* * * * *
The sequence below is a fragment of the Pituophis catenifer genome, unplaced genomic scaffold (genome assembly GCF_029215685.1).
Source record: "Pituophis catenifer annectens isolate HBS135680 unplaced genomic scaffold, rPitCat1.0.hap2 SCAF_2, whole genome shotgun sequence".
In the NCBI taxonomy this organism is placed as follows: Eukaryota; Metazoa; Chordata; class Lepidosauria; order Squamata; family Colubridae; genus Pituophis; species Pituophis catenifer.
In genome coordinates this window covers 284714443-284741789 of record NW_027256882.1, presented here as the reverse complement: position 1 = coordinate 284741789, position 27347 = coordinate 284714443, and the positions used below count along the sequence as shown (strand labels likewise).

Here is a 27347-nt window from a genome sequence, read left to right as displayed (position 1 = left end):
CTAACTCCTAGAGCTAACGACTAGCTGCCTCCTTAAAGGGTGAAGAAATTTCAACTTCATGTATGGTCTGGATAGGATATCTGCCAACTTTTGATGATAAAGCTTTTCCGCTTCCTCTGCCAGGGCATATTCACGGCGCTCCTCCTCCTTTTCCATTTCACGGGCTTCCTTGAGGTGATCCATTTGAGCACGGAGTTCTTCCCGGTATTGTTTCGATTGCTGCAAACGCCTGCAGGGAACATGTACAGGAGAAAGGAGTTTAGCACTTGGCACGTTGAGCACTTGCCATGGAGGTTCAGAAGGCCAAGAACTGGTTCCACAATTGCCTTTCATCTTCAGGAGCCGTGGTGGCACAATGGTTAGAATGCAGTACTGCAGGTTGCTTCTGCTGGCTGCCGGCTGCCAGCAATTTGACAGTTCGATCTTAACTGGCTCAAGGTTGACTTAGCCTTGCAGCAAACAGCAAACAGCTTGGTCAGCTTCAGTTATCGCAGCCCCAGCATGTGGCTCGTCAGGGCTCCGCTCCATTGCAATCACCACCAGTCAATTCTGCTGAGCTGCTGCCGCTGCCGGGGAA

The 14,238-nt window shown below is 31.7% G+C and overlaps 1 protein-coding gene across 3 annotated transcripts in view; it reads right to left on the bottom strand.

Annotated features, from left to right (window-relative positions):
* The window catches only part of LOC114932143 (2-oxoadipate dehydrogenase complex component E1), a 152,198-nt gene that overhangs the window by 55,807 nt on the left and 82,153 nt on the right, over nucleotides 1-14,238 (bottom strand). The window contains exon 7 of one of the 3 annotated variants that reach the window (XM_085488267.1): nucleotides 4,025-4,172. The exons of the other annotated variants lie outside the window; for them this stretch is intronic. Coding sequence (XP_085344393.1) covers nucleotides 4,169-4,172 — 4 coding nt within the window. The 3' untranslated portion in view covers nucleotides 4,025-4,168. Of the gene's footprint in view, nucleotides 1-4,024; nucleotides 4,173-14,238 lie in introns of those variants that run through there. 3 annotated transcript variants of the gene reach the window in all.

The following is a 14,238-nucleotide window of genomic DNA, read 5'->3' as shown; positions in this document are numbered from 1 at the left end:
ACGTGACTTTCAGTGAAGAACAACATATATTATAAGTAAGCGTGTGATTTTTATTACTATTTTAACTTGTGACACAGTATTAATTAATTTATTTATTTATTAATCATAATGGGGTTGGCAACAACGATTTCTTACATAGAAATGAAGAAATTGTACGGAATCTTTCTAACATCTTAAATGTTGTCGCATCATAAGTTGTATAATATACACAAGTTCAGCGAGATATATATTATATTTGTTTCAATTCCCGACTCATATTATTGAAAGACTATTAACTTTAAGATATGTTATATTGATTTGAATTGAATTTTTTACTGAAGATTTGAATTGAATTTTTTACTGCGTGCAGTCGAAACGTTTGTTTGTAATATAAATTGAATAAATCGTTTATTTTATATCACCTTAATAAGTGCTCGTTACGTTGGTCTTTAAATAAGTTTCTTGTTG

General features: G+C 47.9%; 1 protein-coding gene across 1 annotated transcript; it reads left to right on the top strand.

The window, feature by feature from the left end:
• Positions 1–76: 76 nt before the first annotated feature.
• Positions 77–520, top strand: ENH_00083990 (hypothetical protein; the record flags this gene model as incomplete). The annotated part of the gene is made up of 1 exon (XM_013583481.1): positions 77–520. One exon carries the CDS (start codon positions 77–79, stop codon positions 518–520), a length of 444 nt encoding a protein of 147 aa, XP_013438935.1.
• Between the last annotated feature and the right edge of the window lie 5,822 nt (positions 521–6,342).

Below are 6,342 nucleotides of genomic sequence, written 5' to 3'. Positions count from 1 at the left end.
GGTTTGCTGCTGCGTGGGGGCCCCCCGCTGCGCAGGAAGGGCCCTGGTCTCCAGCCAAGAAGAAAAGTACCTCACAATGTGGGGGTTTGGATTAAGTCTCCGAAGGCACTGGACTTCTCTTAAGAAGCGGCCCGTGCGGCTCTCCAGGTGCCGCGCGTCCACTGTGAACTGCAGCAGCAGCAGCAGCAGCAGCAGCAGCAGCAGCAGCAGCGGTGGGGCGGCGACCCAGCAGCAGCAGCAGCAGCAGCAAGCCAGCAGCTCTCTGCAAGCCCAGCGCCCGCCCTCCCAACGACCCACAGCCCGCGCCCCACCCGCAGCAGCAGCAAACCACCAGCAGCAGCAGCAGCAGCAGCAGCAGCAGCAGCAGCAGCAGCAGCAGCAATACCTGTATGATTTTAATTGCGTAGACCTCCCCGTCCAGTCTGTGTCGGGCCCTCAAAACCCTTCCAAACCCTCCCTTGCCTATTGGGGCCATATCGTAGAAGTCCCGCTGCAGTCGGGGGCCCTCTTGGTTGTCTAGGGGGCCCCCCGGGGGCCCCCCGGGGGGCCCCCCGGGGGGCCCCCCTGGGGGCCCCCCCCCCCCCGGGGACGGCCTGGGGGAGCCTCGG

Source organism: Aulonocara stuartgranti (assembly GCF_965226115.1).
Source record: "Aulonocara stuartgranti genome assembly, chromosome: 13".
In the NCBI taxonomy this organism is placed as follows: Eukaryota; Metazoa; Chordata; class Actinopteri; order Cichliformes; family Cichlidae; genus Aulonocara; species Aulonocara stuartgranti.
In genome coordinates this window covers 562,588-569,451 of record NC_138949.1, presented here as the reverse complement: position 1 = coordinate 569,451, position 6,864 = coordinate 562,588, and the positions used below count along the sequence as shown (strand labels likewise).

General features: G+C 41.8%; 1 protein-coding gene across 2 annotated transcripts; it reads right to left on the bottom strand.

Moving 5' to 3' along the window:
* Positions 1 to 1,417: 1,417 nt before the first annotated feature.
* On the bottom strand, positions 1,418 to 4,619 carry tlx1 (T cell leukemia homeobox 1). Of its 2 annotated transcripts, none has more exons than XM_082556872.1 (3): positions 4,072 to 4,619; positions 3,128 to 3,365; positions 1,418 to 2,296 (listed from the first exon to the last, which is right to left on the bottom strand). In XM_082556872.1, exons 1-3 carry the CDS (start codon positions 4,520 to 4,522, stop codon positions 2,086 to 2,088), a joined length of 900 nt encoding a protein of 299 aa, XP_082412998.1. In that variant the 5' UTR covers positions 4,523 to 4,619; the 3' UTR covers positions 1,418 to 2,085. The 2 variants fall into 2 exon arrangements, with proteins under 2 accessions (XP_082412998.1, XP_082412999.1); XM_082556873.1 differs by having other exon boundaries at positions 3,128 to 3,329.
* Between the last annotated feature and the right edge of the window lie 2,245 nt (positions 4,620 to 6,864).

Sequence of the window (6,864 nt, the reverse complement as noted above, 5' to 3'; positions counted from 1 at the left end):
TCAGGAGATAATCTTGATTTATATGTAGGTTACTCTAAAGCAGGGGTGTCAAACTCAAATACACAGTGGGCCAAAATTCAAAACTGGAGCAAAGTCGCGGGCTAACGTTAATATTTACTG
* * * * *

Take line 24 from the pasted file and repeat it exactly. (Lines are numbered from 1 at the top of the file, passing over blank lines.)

Moving 5' to 3' along the window: